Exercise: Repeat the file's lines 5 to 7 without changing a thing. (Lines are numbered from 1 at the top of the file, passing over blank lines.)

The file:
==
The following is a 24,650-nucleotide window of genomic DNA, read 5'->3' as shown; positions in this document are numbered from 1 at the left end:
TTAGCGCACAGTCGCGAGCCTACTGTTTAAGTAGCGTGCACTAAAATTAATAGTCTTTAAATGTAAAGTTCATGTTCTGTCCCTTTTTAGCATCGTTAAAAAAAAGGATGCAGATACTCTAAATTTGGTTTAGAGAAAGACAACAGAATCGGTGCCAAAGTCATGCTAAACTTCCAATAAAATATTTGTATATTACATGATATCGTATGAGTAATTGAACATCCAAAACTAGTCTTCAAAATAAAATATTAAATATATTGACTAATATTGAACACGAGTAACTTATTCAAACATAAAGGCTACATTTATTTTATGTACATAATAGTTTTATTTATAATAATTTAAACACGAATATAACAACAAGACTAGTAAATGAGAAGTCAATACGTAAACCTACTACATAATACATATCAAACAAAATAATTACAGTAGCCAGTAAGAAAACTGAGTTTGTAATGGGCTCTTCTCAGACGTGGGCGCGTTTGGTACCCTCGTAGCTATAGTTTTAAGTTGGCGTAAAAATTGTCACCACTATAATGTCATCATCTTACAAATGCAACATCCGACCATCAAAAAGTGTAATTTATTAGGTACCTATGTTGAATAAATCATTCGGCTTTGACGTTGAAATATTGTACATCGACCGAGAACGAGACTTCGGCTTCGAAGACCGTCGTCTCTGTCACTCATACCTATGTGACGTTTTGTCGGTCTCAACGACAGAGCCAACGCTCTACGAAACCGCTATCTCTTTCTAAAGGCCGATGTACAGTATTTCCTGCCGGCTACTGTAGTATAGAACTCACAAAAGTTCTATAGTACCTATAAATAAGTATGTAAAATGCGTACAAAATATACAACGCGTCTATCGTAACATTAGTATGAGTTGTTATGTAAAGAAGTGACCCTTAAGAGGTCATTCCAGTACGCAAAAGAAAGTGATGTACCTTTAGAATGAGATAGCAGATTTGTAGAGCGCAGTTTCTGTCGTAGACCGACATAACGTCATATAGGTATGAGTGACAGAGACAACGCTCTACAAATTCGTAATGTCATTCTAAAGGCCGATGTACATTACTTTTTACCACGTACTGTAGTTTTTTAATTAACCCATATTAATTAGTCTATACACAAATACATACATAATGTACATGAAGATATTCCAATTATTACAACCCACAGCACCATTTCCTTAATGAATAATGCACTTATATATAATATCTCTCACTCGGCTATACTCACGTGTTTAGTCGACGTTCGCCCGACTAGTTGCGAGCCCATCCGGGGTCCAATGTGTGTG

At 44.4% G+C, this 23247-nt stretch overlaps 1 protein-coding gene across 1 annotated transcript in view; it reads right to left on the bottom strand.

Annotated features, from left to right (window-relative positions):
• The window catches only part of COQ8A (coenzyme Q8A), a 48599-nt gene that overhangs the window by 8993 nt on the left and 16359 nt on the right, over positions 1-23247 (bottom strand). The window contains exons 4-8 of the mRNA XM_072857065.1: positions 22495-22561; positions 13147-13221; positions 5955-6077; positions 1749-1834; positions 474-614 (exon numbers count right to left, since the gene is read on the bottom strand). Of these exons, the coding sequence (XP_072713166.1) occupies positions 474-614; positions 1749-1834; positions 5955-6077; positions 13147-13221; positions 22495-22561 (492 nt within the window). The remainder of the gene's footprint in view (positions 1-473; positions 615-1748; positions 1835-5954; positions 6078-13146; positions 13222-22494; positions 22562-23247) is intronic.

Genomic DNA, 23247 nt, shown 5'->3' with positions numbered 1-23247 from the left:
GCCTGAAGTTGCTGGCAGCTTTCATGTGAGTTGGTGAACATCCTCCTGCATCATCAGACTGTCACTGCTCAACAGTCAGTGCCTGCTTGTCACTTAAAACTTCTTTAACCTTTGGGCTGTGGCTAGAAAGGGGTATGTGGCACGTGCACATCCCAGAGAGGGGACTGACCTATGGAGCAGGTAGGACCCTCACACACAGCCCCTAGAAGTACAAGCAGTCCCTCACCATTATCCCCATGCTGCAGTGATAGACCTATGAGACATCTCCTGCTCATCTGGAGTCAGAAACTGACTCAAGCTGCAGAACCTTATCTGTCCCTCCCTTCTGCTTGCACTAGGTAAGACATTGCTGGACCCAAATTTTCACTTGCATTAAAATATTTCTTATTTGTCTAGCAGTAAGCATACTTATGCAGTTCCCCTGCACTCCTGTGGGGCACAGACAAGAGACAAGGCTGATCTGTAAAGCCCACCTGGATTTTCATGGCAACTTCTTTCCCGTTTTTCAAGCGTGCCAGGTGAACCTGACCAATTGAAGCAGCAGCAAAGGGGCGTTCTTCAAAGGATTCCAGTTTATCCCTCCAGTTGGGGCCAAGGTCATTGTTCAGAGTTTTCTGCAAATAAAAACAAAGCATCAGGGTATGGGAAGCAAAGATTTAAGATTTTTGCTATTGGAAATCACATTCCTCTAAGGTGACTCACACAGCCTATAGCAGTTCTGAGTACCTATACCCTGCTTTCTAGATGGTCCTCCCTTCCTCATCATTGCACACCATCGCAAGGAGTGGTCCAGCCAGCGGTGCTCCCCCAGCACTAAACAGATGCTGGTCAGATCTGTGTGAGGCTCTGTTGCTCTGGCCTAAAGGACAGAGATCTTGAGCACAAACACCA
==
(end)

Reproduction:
• The window catches only part of COQ8A (coenzyme Q8A), a 48599-nt gene that overhangs the window by 8993 nt on the left and 16359 nt on the right, over positions 1-23247 (bottom strand). The window contains exons 4-8 of the mRNA XM_072857065.1: positions 22495-22561; positions 13147-13221; positions 5955-6077; positions 1749-1834; positions 474-614 (exon numbers count right to left, since the gene is read on the bottom strand). Of these exons, the coding sequence (XP_072713166.1) occupies positions 474-614; positions 1749-1834; positions 5955-6077; positions 13147-13221; positions 22495-22561 (492 nt within the window). The remainder of the gene's footprint in view (positions 1-473; positions 615-1748; positions 1835-5954; positions 6078-13146; positions 13222-22494; positions 22562-23247) is intronic.

Genomic DNA, 23247 nt, shown 5'->3' with positions numbered 1-23247 from the left:
GCCTGAAGTTGCTGGCAGCTTTCATGTGAGTTGGTGAACATCCTCCTGCATCATCAGACTGTCACTGCTCAACAGTCAGTGCCTGCTTGTCACTTAAAACTTCTTTAACCTTTGGGCTGTGGCTAGAAAGGGGTATGTGGCACGTGCACATCCCAGAGAGGGGACTGACCTATGGAGCAGGTAGGACCCTCACACACAGCCCCTAGAAGTACAAGCAGTCCCTCACCATTATCCCCATGCTGCAGTGATAGACCTATGAGACATCTCCTGCTCATCTGGAGTCAGAAACTGACTCAAGCTGCAGAACCTTATCTGTCCCTCCCTTCTGCTTGCACTAGGTAAGACATTGCTGGACCCAAATTTTCACTTGCATTAAAATATTTCTTATTTGTCTAGCAGTAAGCATACTTATGCAGTTCCCCTGCACTCCTGTGGGGCACAGACAAGAGACAAGGCTGATCTGTAAAGCCCACCTGGATTTTCATGGCAACTTCTTTCCCGTTTTTCAAGCGTGCCAGGTGAACCTGACCAATTGAAGCAGCAGCAAAGGGGCGTTCTTCAAAGGATTCCAGTTTATCCCTCCAGTTGGGGCCAAGGTCATTGTTCAGAGTTTTCTGCAAATAAAAACAAAGCATCAGGGTATGGGAAGCAAAGATTTAAGATTTTTGCTATTGGAAATCACATTCCTCTAAGGTGACTCACACAGCCTATAGCAGTTCTGAGTACCTATACCCTGCTTTCTAGATGGTCCTCCCTTCCTCATCATTGCACACCATCGCAAGGAGTGGTCCAGCCAGCGGTGCTCCCCCAGCACTAAACAGATGCTGGTCAGATCTGTGTGAGGCTCTGTTGCTCTGGCCTAAAGGACAGAGATCTTGAGCACAAACACCA